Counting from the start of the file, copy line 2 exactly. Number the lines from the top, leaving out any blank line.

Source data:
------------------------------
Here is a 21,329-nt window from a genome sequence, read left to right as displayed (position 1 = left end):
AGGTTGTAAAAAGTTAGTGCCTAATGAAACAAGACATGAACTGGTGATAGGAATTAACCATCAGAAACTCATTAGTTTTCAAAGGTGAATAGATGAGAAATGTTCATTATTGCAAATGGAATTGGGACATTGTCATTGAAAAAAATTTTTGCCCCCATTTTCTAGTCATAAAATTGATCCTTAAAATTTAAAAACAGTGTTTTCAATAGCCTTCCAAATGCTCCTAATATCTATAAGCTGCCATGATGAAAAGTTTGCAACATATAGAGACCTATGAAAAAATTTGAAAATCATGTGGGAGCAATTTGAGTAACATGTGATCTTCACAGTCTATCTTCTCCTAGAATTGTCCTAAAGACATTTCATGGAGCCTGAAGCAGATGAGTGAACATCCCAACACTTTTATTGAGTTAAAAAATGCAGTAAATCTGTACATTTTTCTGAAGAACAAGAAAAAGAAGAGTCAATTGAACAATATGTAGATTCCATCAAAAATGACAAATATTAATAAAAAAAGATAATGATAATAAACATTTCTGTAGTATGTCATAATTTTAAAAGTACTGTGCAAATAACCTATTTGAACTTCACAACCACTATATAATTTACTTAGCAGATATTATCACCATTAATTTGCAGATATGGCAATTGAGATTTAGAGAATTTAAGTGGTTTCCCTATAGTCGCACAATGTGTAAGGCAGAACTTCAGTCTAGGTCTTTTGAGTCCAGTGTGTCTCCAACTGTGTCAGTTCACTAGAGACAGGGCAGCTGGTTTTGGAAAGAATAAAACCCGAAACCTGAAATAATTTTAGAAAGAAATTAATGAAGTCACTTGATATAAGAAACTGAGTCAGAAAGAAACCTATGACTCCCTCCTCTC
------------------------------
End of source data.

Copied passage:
AGGTTGTAAAAAGTTAGTGCCTAATGAAACAAGACATGAACTGGTGATAGGAATTAACCATCAGAAACTCATTAGTTTTCAAAGGTGAATAGATGAGAAATGTTCATTATTGCAAATGGAATTGGGACATTGTCATTGAAAAAAATTTTTGCCCCCATTTTCTAGTCATAAAATTGATCCTTAAAATTTAAAAACAGTGTTTTCAATAGCCTTCCAAATGCTCCTAATATCTATAAGCTGCCATGATGAAAAGTTTGCAACATATAGAGACCTATGAAAAAATTTGAAAATCATGTGGGAGCAATTTGAGTAACATGTGATCTTCACAGTCTATCTTCTCCTAGAATTGTCCTAAAGACATTTCATGGAGCCTGAAGCAGATGAGTGAACATCCCAACACTTTTATTGAGTTAAAAAATGCAGTAAATCTGTACATTTTTCTGAAGAACAAGAAAAAGAAGAGTCAATTGAACAATATGTAGATTCCATCAAAAATGACAAATATTAATAAAAAAAGATAATGATAATAAACATTTCTGTAGTATGTCATAATTTTAAAAGTACTGTGCAAATAACCTATTTGAACTTCACAACCACTATATAATTTACTTAGCAGATATTATCACCATTAATTTGCAGATATGGCAATTGAGATTTAGAGAATTTAAGTGGTTTCCCTATAGTCGCACAATGTGTAAGGCAGAACTTCAGTCTAGGTCTTTTGAGTCCAGTGTGTCTCCAACTGTGTCAGTTCACTAGAGACAGGGCAGCTGGTTTTGGAAAGAATAAAACCCGAAACCTGAAATAATTTTAGAAAGAAATTAATGAAGTCACTTGATATAAGAAACTGAGTCAGAAAGAAACCTATGACTCCCTCCTCTC